The Thinker: Rich Galen

  
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Mullings by Rich Galen ®
An American Cyber-Column By Rich Galen
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Get Used to It

Rich Galen

Friday May 1, 2020

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  • We got through April, but it was a close run thing.

  • You know the numbers: Nearly 1.1 million people in America have contracted COVID-19. Of those, nearly 64,000 have died.

  • Both numbers are probably low in that a significant number of people who are infected show no symptoms, and it is likely that many deaths in homes are not being coded as being caused by COVID-19

  • It doesn't matter. The numbers are awful.

  • And scary.

  • Over this past week writers across the country had their fingers poised over their keyboards to point out that more people have died of COVID-19 in two months than died in Vietnam in nine years.

  • For the record the number of fatalities in Vietnam (according to the Washington Post) is 58,220.

  • That's one of those stats that is modestly interesting, but totally meaningless from a policy point of view.

  • Nobody wanted COVID-19 to rear its microscopic but nonetheless ugly head.

  • EVERY war has been a matter of choice.

  • Sometimes the choice is easy. Sometimes the choice is hard. Sometimes the war comes out in our favor. Sometimes not.

  • But fighting this virus is not a matter of choice. It came here. It set up shop here. It is killing about 2,000 people in America per day.

  • We know about Donald Trump's penchant for taking total credit for things that have gone/are going well while taking zero responsibility for things that have gone badly.

  • Just this week, Trump took credit for the economy that was booming before the virus and said that he would rebuild the economy again. At the same time he blamed the Chinese for unleashing the virus on the world telling reporters at the White House, according to The Hill newspaper, he had seen evidence that the virus is tied to the Wuhan Institute of Virology.

  • For most of April Americans seemed to have treated the stay-at-home rules like sleep away camp. It was a shared adventure about which we Zoomed and FaceBooked with colleagues, family, and friends; we published cute cat and dog photos; traded tips on where we might buy toilet paper; and, studied grocery store parking lots to see if it was safe to go in based on the number of cars.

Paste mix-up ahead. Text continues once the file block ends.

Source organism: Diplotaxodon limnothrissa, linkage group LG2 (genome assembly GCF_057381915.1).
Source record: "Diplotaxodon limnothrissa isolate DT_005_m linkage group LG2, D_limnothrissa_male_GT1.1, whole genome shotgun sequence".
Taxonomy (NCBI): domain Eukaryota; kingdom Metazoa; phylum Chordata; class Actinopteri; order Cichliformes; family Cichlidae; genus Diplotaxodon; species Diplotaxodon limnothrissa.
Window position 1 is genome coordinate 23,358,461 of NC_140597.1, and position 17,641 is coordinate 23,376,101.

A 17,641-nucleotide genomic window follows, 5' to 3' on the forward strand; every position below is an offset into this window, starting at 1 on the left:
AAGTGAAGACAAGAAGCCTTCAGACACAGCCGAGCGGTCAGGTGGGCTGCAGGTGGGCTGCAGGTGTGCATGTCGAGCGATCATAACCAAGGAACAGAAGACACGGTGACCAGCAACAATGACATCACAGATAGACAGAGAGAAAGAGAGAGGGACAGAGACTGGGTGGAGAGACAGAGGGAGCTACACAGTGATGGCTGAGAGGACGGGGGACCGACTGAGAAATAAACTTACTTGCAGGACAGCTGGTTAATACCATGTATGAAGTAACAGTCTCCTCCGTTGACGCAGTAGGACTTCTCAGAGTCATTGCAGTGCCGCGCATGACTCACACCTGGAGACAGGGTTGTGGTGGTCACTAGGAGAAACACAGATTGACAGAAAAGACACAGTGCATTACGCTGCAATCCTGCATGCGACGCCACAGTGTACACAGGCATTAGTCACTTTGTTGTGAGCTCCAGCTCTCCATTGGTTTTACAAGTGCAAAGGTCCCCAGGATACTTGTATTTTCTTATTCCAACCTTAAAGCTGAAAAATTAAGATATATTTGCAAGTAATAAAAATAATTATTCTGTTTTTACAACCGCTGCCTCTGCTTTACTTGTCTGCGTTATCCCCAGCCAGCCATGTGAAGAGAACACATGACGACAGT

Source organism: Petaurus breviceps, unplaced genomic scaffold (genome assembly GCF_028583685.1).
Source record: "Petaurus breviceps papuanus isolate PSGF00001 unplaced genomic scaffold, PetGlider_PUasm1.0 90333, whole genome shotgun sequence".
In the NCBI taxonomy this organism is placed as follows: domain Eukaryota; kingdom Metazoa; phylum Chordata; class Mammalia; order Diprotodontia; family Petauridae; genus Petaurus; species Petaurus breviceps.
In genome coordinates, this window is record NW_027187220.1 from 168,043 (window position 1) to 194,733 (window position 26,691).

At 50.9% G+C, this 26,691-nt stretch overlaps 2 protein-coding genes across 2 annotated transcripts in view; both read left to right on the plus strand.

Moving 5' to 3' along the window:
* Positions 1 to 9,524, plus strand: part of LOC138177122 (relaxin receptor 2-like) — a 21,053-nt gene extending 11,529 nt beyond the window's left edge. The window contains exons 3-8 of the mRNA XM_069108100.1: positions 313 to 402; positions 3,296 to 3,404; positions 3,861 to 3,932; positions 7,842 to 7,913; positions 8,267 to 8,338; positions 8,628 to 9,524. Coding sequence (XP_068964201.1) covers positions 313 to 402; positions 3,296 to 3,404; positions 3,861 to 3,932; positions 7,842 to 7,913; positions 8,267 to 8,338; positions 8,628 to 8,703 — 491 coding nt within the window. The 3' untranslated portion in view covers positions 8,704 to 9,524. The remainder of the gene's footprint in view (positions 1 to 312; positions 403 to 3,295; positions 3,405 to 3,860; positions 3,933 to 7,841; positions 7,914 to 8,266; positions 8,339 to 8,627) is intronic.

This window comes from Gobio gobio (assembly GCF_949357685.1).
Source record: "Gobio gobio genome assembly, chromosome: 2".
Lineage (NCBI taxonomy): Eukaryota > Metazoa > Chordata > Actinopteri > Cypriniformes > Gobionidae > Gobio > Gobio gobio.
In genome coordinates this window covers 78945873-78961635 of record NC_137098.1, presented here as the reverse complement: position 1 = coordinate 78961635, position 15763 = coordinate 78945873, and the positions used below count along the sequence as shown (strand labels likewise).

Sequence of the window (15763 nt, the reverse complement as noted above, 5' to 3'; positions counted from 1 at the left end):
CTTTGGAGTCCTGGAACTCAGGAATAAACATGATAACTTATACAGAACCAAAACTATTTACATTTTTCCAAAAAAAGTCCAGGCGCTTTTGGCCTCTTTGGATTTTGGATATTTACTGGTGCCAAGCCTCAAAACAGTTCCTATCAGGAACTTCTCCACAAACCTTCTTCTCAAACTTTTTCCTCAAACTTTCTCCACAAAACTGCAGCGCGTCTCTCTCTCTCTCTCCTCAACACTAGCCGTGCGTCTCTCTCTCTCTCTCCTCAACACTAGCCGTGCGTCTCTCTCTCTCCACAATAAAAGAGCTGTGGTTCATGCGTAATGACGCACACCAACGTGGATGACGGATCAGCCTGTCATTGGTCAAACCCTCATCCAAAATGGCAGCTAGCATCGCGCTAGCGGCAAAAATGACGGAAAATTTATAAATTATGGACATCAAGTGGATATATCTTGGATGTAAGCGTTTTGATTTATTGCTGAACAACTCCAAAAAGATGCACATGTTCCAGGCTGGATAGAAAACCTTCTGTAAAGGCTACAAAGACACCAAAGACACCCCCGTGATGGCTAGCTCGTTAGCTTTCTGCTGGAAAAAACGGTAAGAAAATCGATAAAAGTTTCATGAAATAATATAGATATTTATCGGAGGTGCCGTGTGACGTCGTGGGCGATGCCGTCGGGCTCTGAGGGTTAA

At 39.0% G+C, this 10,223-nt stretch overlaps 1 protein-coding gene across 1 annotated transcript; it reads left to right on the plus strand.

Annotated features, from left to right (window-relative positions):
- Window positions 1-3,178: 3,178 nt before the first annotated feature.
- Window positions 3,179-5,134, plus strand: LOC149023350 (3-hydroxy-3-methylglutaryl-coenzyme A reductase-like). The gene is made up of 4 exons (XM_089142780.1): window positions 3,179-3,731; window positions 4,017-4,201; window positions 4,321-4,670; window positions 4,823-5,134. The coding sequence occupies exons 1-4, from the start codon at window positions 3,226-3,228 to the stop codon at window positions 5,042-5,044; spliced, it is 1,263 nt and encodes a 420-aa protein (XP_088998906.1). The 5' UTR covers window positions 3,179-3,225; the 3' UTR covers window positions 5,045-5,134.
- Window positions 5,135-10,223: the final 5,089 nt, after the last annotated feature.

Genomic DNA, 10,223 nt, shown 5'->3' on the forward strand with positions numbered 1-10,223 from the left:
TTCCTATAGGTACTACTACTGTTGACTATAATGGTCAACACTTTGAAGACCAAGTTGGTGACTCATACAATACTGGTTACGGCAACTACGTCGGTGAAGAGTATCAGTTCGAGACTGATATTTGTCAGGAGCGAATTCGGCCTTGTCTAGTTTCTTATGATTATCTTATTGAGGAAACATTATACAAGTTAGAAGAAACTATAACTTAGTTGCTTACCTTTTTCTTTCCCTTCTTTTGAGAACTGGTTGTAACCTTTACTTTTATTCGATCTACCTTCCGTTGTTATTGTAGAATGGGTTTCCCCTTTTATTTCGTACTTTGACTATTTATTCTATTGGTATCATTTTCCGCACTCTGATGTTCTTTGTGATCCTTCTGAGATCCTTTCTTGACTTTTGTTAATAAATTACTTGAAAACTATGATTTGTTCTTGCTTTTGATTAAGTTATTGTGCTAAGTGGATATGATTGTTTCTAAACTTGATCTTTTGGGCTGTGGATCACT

• By the end of April we were tired of the whole thing. We'd lost color war, traded email addresses with our bunkmates, and we are sitting on our duffle bags in the parking lot waiting to load on the busses to take us back to the city.

  • So to speak.

  • There is a legitimate question about the rights of citizens to travel about freely and the authority of the Authorities to restrict us from walking down the street or requiring us to wear a mask if we do.

  • The frustrations are most easily seen at the relatively tiny, but very well covered rallies at several state capital buildings. I think it is safe to say that most of the protesters also believe that stop signs are a violation of their VIII Amendment rights against cruel and unusual punishment.

  • I think a lot of COVID fatigue has to with the 30 million people who have lost their regular source of income and are staring at the first-of-the-month bills that are due effective today.

  • We've been told for years that 40 percent of Americans don't have $400 in the bank to use in case of emergency. They are probably largely the same people who are at least temporarily unemployed.

  • It is not their fault.

  • I can work at home. I am writing this on my laptop from my den. If, however, I had a shop that repaired and sold laptops I would have had to close my doors and lay off (or furlough) my staff.

  • In some states I would have been able to physically turn on the lights starting today, but I would be depending upon people whose bank account (or credit card balance) allowed them to buy a new laptop, or people who were confident enough in the six-foot rule that they would bring their broken laptop into my shop.

  • Don't email me about providing pickup services at customers' homes or curbside pickup outside my shop. You know what I'm talking about.

  • We'll see how things progress through the summer, but we know this: COVID-19 is not going to magically disappear.

  • We'd better get used to it.

  • On the Secret Decoder Ring page today: Links to the Worldometer website that tracks all things involving numbers and to the Washington Post article about comparing virus deaths to war casualities.

    The Mullfoto is of a sign on the wall of a Mexican restaurant in Old Town Alexandria, Virginia.

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